By no means does any course make you an expert in anything. However, it does show clients that you do posses some knowledge of the GDPR. Having completed training and passing an exam is better than just professing your expertise because you read a book on it. I took this training and passed the course. I found their instructor knowledgeable and gained valuable insight on performing a GAP analysis and DPIA’s. Sure its not a CISSP or a CIPP/E but I would trust in an individual with the EU GDPR P certificate over one that simply claims to have expertise. $700 well spent in my book. Until the ICO developes their own training and certification in similar fashion to that of the PCISSC and QSA/ISA training/certification. Which by the way(as a former ISA) was in my opinion even easier to obtain.

    • Thanks for your comments Gary.

      I have no problem with the EU GDPR P certificate as a starter course, what I object to is people with the certification using it to lead GDPR projects. Yes, the company who hires them is just as culpable, but I have seen too many individuals misrepresent themselves.

      As for the certificate being better than reading a book, I will disagree. Maybe ONE book, but I have spent the last year and half reading everything I can lay my hands on and I will pit my knowledge against anyone who has gone the certification route.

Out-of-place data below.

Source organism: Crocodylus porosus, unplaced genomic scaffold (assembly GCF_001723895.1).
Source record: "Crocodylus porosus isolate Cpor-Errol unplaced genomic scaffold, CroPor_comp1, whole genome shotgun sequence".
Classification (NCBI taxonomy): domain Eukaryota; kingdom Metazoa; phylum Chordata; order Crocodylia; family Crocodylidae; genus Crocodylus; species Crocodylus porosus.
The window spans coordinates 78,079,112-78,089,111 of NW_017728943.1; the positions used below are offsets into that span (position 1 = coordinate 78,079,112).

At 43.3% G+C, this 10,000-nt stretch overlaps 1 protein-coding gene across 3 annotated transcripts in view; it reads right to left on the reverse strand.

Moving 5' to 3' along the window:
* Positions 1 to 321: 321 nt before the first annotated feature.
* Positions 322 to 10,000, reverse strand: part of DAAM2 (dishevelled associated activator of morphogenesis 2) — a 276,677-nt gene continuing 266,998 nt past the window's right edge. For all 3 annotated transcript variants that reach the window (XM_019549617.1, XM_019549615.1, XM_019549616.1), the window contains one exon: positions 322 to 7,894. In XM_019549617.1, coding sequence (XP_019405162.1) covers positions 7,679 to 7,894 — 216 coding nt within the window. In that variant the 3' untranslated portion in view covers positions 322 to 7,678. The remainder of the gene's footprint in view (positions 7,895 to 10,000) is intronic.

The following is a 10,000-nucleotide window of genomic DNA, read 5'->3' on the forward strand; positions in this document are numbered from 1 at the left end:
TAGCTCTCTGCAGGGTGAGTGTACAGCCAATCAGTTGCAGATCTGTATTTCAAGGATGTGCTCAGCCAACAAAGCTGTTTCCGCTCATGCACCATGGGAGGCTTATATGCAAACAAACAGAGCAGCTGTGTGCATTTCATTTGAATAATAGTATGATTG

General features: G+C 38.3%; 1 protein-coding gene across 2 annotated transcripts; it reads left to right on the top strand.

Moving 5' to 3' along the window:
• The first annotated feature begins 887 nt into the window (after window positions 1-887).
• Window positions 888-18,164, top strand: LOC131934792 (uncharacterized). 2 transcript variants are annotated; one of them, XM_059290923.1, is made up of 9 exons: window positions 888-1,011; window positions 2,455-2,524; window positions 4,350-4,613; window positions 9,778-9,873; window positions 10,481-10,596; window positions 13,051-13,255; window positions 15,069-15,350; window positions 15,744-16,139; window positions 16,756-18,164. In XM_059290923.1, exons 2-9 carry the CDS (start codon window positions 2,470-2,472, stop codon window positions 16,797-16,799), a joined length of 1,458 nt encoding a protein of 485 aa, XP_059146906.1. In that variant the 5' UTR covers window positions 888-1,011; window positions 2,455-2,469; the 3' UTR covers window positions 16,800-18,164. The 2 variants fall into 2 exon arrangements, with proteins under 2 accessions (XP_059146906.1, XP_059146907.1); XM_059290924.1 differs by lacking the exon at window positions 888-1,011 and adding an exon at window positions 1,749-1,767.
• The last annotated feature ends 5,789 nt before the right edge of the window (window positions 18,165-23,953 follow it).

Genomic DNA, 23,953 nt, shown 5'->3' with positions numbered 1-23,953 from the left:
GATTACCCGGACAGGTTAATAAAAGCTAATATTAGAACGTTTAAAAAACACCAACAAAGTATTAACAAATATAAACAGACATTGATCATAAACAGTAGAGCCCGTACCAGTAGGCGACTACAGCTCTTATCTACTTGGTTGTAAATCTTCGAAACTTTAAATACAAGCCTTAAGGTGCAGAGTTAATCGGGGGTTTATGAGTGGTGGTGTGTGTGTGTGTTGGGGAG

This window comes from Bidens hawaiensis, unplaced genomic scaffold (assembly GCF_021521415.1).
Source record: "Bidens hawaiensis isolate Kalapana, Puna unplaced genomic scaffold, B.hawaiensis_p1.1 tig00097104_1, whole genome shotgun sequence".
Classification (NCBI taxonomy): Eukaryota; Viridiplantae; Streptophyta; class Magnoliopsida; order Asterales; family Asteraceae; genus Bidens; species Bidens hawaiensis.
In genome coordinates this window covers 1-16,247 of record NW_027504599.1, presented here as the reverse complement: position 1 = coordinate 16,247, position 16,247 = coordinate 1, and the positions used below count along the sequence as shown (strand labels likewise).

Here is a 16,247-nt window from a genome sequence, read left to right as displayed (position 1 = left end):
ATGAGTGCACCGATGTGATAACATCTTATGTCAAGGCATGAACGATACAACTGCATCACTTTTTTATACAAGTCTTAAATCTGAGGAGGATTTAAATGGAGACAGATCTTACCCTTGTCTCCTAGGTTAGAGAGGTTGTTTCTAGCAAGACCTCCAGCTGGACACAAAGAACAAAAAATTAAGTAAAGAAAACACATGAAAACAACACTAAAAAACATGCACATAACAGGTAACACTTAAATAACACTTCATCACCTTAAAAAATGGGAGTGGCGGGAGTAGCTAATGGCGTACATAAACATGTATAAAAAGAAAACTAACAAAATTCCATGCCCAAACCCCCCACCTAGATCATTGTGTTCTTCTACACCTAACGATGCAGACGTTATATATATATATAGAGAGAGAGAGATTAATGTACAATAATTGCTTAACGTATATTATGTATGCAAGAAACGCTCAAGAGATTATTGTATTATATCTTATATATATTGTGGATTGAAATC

The real data security experts have either degrees in it, or many YEARS of experience, or both. The rest of us are just scratching the surface and should use things like certification to enable us to do our day jobs with a little more context. nothing more.

      And I agree, ISA/QSA training is crap.

  24. Hi David

    Thank you for your post. I’m a lawyer currently responsible for data protection within my company’s in-house legal team. I’ve completed both the foundation and practitioner IT governance courses for two main reasons – 1), to have them on my CV and 2) in case I want to try and move into a less “legal” role – e.g. that of DPO (I realise I lack the practical experience, but think it will at least help me get a foot in the door).

    My query is surrounding IT security. This is something I have a very basic knowledge of (embarrassingly so, I’d expect), but it’s also something I’m very keen to develop my skills and understanding in. I understand that learning from a textbook cannot beat learning through working practically within IT security, but I wondered if you knew any basic/foundation course that I could take to try and increase my knowledge (and add to my CV)! I’m very keen to learn!